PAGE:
Ceili Rain: Very energetic Celtic rock band fronted by Bob Halligan whose "Love Travels" allowed Kathy Mattea to introduce Celtic pop-rock to the general public in a big way. Bagpipes, penny whistle, fiddle and foot-stompin' rhythms.
Moore and Broaders: Jimmy Moore and Pat Broaders are based in Chicago but appear every six to eight weeks at Mulligan's Pub, sometimes more frequently. They are the genuine article, straight from Ireland, and play Irish music from traditional to popular with great skill. They also write. Jimmy Moore's heartbreaker "I Still Can't Say Goodbye" was a trademark song for the late Chet Atkins and Garrison Keillor mentioned it in his eulogy of Chet at the Ryman. Both are top-notch and versatile musicians as well as vocalists, and Pat plays the most haunting uilleann pipes this side of the Atlantic.
Sportin' Paddy with Sean McNamara: This trio holds forth most weekends from Thursday to Saturday at Mulligan's Pub, and here is where I confess to shameless self-promotion. My husband is one of the two owners who round out the trio. A nice mix of old and contemporary Irish songs, sprinkled generously with swing -your-pint-and- bang-your-ashtray- on-the-table singalongs.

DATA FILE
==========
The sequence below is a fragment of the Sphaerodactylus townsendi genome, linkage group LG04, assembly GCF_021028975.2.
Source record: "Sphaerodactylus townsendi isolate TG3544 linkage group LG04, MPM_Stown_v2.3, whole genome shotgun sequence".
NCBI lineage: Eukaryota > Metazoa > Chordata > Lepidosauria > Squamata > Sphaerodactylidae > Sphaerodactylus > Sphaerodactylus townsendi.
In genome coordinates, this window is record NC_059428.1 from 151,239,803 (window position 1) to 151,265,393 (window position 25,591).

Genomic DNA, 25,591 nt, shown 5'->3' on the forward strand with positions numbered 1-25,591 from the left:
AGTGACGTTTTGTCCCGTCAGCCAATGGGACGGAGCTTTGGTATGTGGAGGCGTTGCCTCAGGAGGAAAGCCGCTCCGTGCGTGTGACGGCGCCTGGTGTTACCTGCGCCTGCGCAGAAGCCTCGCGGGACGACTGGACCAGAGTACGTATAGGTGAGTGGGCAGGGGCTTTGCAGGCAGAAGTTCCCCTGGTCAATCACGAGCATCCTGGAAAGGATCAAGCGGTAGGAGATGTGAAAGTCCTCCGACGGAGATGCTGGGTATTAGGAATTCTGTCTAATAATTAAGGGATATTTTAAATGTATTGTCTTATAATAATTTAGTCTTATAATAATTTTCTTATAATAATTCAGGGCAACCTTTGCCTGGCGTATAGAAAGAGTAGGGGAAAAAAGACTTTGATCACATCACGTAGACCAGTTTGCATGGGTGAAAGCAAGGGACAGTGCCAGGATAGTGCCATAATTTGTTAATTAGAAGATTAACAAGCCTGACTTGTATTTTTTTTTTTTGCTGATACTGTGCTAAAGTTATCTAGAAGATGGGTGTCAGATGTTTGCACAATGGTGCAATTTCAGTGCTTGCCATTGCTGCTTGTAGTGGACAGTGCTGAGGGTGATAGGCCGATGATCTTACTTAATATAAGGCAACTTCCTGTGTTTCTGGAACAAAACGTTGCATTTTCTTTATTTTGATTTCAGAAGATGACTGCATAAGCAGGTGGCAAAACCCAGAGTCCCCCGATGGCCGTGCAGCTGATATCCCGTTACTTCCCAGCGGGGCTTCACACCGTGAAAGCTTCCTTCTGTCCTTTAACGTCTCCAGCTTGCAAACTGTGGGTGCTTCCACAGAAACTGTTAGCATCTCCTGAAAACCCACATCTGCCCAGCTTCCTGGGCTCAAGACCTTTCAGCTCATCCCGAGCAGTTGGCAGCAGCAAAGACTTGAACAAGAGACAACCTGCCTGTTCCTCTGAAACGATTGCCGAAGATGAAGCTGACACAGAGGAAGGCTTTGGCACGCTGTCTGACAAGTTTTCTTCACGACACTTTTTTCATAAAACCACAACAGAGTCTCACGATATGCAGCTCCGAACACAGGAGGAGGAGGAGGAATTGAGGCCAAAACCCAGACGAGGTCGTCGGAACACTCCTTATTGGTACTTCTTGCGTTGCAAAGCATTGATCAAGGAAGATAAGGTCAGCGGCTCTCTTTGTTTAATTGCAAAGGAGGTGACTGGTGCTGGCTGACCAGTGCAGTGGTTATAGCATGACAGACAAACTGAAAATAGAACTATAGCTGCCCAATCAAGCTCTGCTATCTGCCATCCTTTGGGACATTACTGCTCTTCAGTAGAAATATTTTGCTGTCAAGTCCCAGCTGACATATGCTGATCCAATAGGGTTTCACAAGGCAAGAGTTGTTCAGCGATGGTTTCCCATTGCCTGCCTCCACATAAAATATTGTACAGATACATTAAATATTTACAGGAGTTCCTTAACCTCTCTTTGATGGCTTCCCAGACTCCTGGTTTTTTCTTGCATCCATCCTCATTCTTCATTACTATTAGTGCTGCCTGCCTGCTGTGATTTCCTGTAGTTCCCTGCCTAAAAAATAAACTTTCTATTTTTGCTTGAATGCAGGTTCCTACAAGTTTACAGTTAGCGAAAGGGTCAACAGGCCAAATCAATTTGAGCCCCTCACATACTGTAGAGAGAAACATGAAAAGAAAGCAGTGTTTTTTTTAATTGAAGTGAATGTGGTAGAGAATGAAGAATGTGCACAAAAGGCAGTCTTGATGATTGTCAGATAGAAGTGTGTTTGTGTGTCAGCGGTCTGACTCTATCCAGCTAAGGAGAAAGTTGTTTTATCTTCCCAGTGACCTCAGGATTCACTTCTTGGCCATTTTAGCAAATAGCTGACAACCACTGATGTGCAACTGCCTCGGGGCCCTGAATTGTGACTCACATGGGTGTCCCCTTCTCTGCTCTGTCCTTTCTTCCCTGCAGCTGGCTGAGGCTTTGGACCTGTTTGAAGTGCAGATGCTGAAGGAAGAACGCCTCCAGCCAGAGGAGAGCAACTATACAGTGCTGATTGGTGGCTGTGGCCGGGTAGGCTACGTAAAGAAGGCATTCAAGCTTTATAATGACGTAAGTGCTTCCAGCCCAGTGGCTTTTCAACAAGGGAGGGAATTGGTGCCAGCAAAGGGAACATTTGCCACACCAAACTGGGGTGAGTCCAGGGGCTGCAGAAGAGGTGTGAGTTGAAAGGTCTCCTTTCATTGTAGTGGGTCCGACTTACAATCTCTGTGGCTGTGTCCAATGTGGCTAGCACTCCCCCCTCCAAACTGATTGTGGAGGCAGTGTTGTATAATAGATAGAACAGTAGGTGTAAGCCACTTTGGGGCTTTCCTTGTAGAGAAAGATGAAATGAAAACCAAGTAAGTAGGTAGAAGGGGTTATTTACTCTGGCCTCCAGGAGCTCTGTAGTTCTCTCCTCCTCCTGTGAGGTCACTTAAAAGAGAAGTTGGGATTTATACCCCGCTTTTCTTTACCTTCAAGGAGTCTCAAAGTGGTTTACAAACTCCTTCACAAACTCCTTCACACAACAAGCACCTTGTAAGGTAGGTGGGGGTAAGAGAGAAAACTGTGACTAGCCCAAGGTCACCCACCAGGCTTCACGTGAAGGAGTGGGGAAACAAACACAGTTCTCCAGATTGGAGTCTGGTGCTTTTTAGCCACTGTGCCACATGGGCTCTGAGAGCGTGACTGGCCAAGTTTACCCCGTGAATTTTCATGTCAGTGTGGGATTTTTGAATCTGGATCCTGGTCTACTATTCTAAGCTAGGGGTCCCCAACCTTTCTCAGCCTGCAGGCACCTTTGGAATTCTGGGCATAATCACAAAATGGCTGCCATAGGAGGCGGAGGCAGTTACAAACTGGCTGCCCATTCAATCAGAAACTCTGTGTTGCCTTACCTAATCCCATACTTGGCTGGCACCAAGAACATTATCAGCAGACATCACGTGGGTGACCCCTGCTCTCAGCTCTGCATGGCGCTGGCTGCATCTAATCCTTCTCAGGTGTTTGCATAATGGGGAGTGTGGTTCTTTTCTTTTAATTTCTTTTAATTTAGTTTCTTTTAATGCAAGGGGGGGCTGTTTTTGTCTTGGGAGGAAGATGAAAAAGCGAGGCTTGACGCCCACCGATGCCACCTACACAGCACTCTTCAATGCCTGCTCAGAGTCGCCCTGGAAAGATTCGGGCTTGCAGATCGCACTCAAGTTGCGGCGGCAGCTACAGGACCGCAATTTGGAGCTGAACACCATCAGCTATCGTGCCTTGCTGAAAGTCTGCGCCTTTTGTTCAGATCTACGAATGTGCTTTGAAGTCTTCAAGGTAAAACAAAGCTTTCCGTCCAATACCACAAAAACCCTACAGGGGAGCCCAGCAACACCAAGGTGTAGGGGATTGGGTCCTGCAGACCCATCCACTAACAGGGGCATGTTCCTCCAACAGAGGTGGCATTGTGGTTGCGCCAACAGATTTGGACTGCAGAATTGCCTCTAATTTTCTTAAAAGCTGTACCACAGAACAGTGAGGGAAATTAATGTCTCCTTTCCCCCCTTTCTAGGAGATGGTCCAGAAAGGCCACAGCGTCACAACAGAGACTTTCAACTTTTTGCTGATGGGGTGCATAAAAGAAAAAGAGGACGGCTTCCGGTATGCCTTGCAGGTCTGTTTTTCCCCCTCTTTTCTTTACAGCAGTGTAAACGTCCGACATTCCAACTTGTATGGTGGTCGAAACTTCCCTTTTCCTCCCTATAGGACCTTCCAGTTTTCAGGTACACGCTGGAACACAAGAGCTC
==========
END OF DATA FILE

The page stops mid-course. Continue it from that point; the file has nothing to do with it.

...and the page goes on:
Parcel of Rogues: Larger, mostly traditional Irish musical group which is very entertaining and musically versatile. More instrumental than vocal.They play most often at the Sherlock Holmes Pub.
Billy Block's Western Beat Show: Every Tuesday at the Exit/In, Billy Block hosts a variety of independent artists who do not fit the commercial country profile. Music Row got hip to how popular this show was awhile back, and representatives from the major labels not only scatter sample demos of their up-and-comers on all the tables but are themselves are quite a visable part of the audience. (They're the ones in the suits.)
If you get there early, you get a table and all the goodies they leave on it. The show starts at 7 and usually goes on until 12, so it's still somewhat doable on a worknight. There is usually one or more recognizable headliner and eight or so other acts. Quite a loud bang for five bucks.
More BlueShoe Music:
Nashville Music Clubs by Anna Doherty.
Doherty is a Nashville writer whose husband plays
in the trio Sportin' Paddy and is one of the owners of Mulligan's
Pub on Second Avenue North.